Thursday, December 9

New Zealand pregnant woman turned down MIQ emergency location six times


A pregnant New Zealand woman with a medical condition that could put her and her unborn child at risk is stranded in the United States and without insurance, after being denied an emergency MIQ position six times.

The window for her to fly home is closing rapidly as her pregnancy progresses.

Bergen Graham was living with her husband Oscar in their native El Salvador when she became pregnant in February.

He immediately applied for a New Zealand visa, but it was June when it was approved and they were unable to obtain MIQ places through the voucher system.

To complicate matters, Bergen’s pregnancy is considered high risk. Three different specialists have provided letters confirming that, saying that due to a blood condition, you need medication and specialized supervision. The couple is now in the United States because the Bergen visa for El Salvador was about to expire, forcing her to undertake the trip home with no guaranteed MIQ.

Graham says they made it to Los Angeles and expected to be there for only four days before returning to New Zealand.

“Finding out I couldn’t go back was horrible and worst of all is not knowing when we can go back. We don’t know how long we’ll be in Los Angeles, which means I haven’t been able to arrange long-term accommodation, car rentals, appointments .

“Every day for a while there, I thought ‘okay, tonight we will be on the plane and come back, everything will be fine’ and every day we couldn’t. So every day we were trying to find a new accommodation, being pregnant , in a city that we are not familiar with, with a healthcare system that we are not familiar with, it has been very stressful for us. “

Without insurance, Graham and her husband face a bill of at least $ 20,000 to have their baby in the United States, and that’s if things go well.

“If there are complications, it could be as high as $ 100,000.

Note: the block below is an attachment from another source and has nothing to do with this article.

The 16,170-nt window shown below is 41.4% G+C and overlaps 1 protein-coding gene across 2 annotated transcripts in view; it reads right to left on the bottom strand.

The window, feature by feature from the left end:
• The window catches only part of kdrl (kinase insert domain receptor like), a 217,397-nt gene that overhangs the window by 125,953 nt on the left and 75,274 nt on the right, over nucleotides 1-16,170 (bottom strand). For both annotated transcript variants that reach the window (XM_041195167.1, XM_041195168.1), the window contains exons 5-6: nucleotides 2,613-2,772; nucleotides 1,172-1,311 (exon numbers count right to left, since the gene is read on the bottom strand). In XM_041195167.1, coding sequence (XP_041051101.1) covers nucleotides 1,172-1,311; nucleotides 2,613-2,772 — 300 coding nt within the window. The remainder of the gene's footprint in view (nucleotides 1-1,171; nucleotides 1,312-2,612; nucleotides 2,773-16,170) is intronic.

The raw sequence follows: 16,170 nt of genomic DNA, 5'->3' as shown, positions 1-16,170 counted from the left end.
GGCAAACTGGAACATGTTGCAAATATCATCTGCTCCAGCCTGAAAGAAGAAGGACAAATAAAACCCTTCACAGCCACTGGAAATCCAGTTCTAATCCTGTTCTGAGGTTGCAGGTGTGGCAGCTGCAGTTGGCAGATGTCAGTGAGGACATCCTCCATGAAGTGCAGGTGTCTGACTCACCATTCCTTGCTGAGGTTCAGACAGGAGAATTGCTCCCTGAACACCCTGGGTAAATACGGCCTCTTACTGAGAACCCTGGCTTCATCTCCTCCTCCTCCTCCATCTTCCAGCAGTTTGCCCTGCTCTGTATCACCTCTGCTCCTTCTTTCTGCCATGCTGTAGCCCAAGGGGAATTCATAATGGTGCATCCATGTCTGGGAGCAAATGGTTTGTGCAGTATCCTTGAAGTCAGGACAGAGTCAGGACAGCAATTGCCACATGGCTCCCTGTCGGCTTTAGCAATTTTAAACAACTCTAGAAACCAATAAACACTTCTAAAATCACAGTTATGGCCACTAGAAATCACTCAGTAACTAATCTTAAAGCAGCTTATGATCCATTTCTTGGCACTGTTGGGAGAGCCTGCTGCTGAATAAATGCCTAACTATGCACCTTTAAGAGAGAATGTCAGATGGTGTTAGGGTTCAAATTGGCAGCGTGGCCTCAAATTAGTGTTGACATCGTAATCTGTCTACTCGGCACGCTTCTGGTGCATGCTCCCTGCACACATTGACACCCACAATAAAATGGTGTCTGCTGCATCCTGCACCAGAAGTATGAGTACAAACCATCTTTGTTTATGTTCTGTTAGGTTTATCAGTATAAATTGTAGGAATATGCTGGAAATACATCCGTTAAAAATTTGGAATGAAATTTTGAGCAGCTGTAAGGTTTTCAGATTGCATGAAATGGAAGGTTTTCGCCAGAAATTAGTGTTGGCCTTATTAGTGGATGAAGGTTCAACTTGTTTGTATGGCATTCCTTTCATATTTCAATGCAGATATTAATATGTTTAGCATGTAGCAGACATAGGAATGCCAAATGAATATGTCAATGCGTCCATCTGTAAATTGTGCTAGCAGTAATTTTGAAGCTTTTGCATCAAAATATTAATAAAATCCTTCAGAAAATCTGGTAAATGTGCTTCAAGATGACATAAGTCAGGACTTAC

Bergen Graham and her husband Oscar.

Bergen Graham and her husband Oscar.
Photo: Supplied

“I am Rh negative, my blood type, and my husband is Rh positive. From what I understand, there could be complications during labor, where my baby will reject my blood because my baby is Rh positive.”

Graham has sought medical letters and has submitted six applications for a place at MIQ, all of which have been rejected.

“I think it’s terrible. If I can’t go back to New Zealand, who can? They’re telling me it has to be an emergency.”

She says that if things come to a head for her, it will be too late to catch a flight and return to the country.

“Not being able to talk to a person and get these answers in general, which I have had every time, saying ‘we do not believe there is a significant risk to your health, therefore we are denying your request’ is the most frustrating.”

That contradicts a letter she received from a Los Angeles doctor to support her request, which says: “It goes without saying that my recommendations are clearly stated; that she and her son are at serious risk from a medical perspective.”

Graham says he’s scared that those words are being ignored.

“My country that is supposed to be responsible for me, and to which I belong, doesn’t seem to care, it doesn’t seem to think that’s important enough to let us in.”

You are now 28 weeks pregnant and to fly at this point you need medical clearance.

“As long as everything goes well from now on, I can fly up to 36 weeks.”

Many people ask Graham why he went to El Salvador during a pandemic. She explains that they had not met the visa requirements for him to come to New Zealand.

“We knew right away that I wasn’t going to sit in New Zealand without seeing my husband for so long.”

The Ministry of Enterprise, Innovation and Employment, which decides on applications, says there is no guarantee that a person who fits into these categories will receive an emergency allowance, as it depends on the number of applicants and available cases. It says that, in the Bergen Graham case, some of its requests were too far from its travel time and others were rejected based on the evidence it provided.

MBIE says that he provided clear advice on the information and that an independent medical professional must declare that his condition requires urgent travel to New Zealand.

A ‘violation of human rights’ – lawyer

Graham’s attorney, Frances Joychild, said Control Denying Graham a slot at MIQ, leaving her stranded in the United States, is a human rights violation.

“There is something very wrong with how our places are allocated at MIQ … New Zealand is denying its borders to a New Zealand citizen who is in her third trimester of pregnancy.

“It is absolutely shocking and shocking that they reject her. She is stateless,” he said.


www.rnz.co.nz

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